Lawyers acting for the 14-year-old girl at the centre of landmark legal action against Facebook over revenge porn have criticised the police handling of the case.
Naked photographs of the Northern Ireland girl were allegedly posted on the social media site, which has since agreed to pay compensation to the teenager.
One of the teenager’s lawyers, Pearse MacDermott from McCann and McCann Solicitors, told the Press Association that police delays in the handling of the case meant officers were unable to prosecute the person who posted the images, which caused a "detrimental effect" to the girl’s mental health.
He added that he hoped the Police Service of Northern Ireland (PSNI) had learnt from the case and would in future "act with more haste" when dealing with similar cases.
"The police carried out an investigation, but it took a long time. By the time they got around to investigate, whatever device had the photograph on it was gone. They therefore couldn’t substantiate who put (the images) up.
"Had they gone that day and discovered his phone and discovered the image on it, they could have done something, but unfortunately they didn’t do something for some time."
He added: "In fairness, this began in 2014 so they may have improved their game since then. But in this case it was difficult to see why they didn’t act quicker."
Mr MacDermott said he believed that one of the ways society should deal with these type of cases is for the perpetrator to be "brought to book before the court."
"Certainly the fact it took the police a long time to get involved in the case and to deal with it is disappointing. I would hope that in future they would act with more haste," he said.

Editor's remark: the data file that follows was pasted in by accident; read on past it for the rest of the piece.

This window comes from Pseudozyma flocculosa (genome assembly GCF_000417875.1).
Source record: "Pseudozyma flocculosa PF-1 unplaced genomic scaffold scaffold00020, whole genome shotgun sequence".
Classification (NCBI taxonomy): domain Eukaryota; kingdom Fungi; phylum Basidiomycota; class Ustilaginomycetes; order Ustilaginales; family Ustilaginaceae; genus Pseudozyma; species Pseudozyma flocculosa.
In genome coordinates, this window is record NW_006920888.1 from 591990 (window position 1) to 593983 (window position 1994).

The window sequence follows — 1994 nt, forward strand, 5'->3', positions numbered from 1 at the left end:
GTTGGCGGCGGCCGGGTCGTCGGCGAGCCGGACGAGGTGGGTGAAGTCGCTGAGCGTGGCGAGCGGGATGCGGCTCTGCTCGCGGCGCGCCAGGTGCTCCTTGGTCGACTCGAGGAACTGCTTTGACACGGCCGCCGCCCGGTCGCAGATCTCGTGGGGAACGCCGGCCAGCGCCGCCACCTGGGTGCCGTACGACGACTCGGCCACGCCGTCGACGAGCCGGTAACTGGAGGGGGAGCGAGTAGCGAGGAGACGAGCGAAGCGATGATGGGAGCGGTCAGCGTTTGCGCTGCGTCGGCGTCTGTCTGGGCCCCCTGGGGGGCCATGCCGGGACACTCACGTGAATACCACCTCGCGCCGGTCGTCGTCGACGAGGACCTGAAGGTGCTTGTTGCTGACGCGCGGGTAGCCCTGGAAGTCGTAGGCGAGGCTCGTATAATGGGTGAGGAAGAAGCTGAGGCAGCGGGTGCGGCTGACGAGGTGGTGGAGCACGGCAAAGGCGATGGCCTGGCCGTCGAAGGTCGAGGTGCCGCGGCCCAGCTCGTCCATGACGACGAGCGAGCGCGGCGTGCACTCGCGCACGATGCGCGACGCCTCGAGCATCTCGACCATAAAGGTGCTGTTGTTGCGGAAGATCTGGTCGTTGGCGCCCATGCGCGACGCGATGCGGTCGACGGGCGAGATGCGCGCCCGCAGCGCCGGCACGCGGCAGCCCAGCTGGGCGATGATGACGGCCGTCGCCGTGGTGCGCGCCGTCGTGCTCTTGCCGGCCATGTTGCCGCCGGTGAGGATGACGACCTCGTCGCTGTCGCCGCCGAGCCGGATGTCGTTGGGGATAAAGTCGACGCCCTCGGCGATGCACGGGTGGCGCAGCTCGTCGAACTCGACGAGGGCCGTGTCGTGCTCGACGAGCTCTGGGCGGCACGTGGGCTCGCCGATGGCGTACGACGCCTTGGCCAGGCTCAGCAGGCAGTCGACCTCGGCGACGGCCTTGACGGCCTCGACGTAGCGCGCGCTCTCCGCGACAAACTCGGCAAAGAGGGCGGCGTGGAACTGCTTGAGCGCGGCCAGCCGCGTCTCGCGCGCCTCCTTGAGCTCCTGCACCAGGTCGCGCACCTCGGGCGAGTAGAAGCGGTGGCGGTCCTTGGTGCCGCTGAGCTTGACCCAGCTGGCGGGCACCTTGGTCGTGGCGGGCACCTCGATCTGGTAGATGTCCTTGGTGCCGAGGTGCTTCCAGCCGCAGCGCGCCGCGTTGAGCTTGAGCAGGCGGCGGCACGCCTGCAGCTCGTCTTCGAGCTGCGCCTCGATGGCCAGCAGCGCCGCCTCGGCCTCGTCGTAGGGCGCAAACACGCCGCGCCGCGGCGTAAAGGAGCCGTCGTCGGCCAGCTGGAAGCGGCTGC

The girl’s legal team launched High Court proceedings after her photo was allegedly posted on a so-called shame page on Facebook - which has a headquarters in Dublin - several times between November 2014 and January 2016.
She was seeking damages for misuse of private information, negligence and breach of the Data Protection Act.
On Tuesday Facebook reached a confidential out-of-court settlement with the victim.
"The case had a very detrimental effect on (the victim’s) mental health. That is why her family decided to seek legal redress," said Mr MacDermott.
He added that the legal settlement has now "moved the goal posts" in terms of how social media providers like Facebook and Twitter respond to indecent and abusive posts and images.
"Had these images been put in a newspaper or on the TV there would be serious repercussions and those same repercussions should also apply to whatever platform is used in the social media world," Mr MacDermott said.
"The case moves the goal posts in the sense that Facebook always said it was up to the individual user to be responsible, not them. It now puts the onus on the provider to look at how they respond to indecent, abusive and other such images put on their platform.
"Whenever an image is put up that is clearly objectionable they should be able to stop that ever going up again. They should use the technology they have to be a responsible provider and remove the offensive post."
He added that the settlement could open the floodgates for similar cases to be taken, but that he would rather see organisations like Facebook taking "moral and social responsibility to make sure these things don’t reappear".
"Should there be legislation to regulate the platform providers such as Facebook and Twitter? I think there is a need to look at how social media organisations operate their systems and how they operate the material that comes onto their site," he said.